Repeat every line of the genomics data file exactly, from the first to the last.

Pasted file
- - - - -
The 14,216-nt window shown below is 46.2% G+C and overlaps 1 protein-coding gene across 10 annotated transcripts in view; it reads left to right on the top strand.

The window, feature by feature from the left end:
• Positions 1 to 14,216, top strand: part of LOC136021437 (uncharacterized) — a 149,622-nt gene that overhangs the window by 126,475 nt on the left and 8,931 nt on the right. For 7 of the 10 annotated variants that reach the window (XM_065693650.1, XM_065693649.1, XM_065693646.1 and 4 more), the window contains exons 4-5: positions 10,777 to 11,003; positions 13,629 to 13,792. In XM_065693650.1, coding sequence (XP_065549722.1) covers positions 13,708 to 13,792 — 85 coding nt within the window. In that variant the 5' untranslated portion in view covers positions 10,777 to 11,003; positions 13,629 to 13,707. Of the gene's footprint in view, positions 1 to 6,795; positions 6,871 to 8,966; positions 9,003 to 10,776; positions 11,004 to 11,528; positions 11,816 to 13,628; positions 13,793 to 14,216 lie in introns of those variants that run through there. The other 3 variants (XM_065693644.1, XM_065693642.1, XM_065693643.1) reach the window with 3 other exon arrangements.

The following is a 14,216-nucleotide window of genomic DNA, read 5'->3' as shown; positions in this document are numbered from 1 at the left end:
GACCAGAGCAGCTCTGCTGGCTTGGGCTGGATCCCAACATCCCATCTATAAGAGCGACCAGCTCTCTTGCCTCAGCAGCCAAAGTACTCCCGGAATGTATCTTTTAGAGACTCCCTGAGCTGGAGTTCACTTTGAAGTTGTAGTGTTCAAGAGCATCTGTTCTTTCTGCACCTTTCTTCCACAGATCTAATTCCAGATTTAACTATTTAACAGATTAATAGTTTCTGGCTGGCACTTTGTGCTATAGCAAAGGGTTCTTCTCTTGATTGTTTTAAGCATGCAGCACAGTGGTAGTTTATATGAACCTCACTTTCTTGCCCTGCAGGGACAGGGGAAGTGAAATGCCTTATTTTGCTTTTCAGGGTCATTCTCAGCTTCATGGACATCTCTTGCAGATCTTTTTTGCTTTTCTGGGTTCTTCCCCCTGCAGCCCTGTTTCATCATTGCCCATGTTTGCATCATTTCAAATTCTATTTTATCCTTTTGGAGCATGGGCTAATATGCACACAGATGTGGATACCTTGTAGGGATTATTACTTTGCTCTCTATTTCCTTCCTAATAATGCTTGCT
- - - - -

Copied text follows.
The 14,216-nt window shown below is 46.2% G+C and overlaps 1 protein-coding gene across 10 annotated transcripts in view; it reads left to right on the top strand.

The window, feature by feature from the left end:
• Positions 1 to 14,216, top strand: part of LOC136021437 (uncharacterized) — a 149,622-nt gene that overhangs the window by 126,475 nt on the left and 8,931 nt on the right. For 7 of the 10 annotated variants that reach the window (XM_065693650.1, XM_065693649.1, XM_065693646.1 and 4 more), the window contains exons 4-5: positions 10,777 to 11,003; positions 13,629 to 13,792. In XM_065693650.1, coding sequence (XP_065549722.1) covers positions 13,708 to 13,792 — 85 coding nt within the window. In that variant the 5' untranslated portion in view covers positions 10,777 to 11,003; positions 13,629 to 13,707. Of the gene's footprint in view, positions 1 to 6,795; positions 6,871 to 8,966; positions 9,003 to 10,776; positions 11,004 to 11,528; positions 11,816 to 13,628; positions 13,793 to 14,216 lie in introns of those variants that run through there. The other 3 variants (XM_065693644.1, XM_065693642.1, XM_065693643.1) reach the window with 3 other exon arrangements.

The following is a 14,216-nucleotide window of genomic DNA, read 5'->3' as shown; positions in this document are numbered from 1 at the left end:
GACCAGAGCAGCTCTGCTGGCTTGGGCTGGATCCCAACATCCCATCTATAAGAGCGACCAGCTCTCTTGCCTCAGCAGCCAAAGTACTCCCGGAATGTATCTTTTAGAGACTCCCTGAGCTGGAGTTCACTTTGAAGTTGTAGTGTTCAAGAGCATCTGTTCTTTCTGCACCTTTCTTCCACAGATCTAATTCCAGATTTAACTATTTAACAGATTAATAGTTTCTGGCTGGCACTTTGTGCTATAGCAAAGGGTTCTTCTCTTGATTGTTTTAAGCATGCAGCACAGTGGTAGTTTATATGAACCTCACTTTCTTGCCCTGCAGGGACAGGGGAAGTGAAATGCCTTATTTTGCTTTTCAGGGTCATTCTCAGCTTCATGGACATCTCTTGCAGATCTTTTTTGCTTTTCTGGGTTCTTCCCCCTGCAGCCCTGTTTCATCATTGCCCATGTTTGCATCATTTCAAATTCTATTTTATCCTTTTGGAGCATGGGCTAATATGCACACAGATGTGGATACCTTGTAGGGATTATTACTTTGCTCTCTATTTCCTTCCTAATAATGCTTGCT